A Historic Action
In a decision that will forever change cancer research and treatment, the U.S. Food and Drug Administration (FDA) approved a revolutionary cancer therapy on Wednesday, making it the first ever cell-based gene therapy now publicly available in the United States. The decision — which the agency calls "a historic action" — came more than a month after an FDA panel recommended the treatment.
The novel treatment is called CAR-T therapy, previously referred to as CTL019. It works by using a patient's own T cells (a type of immune cell) to fight cancer. The cells are extracted from patients and modified to carry a new gene, which will code for a specific protein known as chimeric antigen receptor or CAR (thus the name CAR-T therapy). The modified T cells are then placed back into the patient's body, where it will begin attacking cancer cells.
Pharmaceutical giant Novartis, who has been working on the treatment, has named it Kymriah. The FDA has approved it for use against a particularly potent kind of blood cancer called acute lymphoblastic leukemia (ALL). The approval covers use of Kymriah to treat children and young adults up to 25 years old who may not be responding to the usual treatment, or who have relapsed. In clinical trials, the gene therapy proved effective, producing an overall remission rate of 83 percent in the 63 pediatric and young adult patients within just three months. Novartis is reportedly charging $475,000 for a one-time treatment, although they are promising not to charge patients who won't respond within a month.
A New Era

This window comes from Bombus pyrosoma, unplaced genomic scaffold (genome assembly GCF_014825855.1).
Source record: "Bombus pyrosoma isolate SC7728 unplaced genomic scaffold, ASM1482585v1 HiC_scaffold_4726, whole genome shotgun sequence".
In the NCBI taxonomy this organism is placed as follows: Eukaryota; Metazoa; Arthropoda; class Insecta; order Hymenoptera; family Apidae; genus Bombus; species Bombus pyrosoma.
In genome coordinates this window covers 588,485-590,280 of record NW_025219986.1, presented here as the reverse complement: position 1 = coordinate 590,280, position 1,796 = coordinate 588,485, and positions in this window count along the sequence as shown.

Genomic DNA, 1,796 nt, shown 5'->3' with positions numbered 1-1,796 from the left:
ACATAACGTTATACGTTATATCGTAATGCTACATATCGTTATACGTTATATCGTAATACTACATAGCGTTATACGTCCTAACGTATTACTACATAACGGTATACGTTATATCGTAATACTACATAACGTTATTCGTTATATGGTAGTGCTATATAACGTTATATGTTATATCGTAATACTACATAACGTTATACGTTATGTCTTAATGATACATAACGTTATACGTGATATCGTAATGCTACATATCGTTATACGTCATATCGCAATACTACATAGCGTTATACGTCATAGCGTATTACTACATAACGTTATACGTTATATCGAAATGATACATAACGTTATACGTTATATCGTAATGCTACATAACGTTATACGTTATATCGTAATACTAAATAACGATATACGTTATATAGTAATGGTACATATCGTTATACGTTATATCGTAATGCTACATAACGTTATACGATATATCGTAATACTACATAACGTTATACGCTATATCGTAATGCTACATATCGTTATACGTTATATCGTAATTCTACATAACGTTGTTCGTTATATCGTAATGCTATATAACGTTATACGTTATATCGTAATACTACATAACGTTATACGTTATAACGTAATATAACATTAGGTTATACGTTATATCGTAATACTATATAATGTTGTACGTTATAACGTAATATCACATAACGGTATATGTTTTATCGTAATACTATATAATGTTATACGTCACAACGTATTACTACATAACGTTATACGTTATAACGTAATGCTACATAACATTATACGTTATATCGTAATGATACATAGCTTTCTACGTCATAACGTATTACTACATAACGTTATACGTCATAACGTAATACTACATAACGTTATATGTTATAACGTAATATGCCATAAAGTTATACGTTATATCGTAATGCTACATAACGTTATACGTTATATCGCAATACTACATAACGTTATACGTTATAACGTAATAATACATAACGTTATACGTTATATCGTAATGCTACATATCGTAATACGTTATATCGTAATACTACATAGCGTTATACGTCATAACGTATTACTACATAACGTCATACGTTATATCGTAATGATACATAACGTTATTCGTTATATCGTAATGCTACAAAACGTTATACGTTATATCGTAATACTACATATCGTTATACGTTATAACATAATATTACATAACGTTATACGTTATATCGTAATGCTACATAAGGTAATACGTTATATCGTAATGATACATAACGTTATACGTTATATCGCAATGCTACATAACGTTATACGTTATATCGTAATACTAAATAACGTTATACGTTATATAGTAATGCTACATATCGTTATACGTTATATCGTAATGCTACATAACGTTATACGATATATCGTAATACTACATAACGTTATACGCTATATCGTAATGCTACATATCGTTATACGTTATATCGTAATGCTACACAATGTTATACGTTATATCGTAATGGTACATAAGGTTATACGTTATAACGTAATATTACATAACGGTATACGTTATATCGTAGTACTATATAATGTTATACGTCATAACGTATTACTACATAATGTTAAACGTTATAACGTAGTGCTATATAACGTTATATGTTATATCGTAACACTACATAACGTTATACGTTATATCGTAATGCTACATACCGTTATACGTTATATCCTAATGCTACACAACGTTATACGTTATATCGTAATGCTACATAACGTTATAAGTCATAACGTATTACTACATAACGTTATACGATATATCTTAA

According to the National Cancer Institute, there are about 3,100 new cases of ALL each year in the U.S. involving patients aged 20 and younger. “Kymriah is a first-of-its-kind treatment approach that fills an important unmet need for children and young adults with this serious disease,” Peter Marks, director of the FDA’s Center for Biologics Evaluation and Research (CBER), said a statement. “Not only does Kymriah provide these patients with a new treatment option where very limited options existed, but a treatment option that has shown promising remission and survival rates in clinical trials.”
Having this alternative treatment is definitely encouraging for patients — especially since Kymriah may prove to be more effective than conventional treatment. For the FDA, it's definitely about much more than just a better treatment: approving Kymriah is effectively a nod at the benefits of gene therapy.
“We’re entering a new frontier in medical innovation with the ability to reprogram a patient’s own cells to attack a deadly cancer,” FDA commissioner Scott Gottlieb said. “New technologies such as gene and cell therapies hold out the potential to transform medicine and create an inflection point in our ability to treat and even cure many intractable illnesses. At the FDA, we’re committed to helping expedite the development and review of groundbreaking treatments that have the potential to be life-saving.”
Kymriah will be made available gradually, beginning in only 32 hospitals and clinics where doctors and health workers have been trained in administering the treatment. The FDA has also cautioned against a possible overreaction by the immune system, called cytokine-release syndrome, as the treatment's main potential risk.
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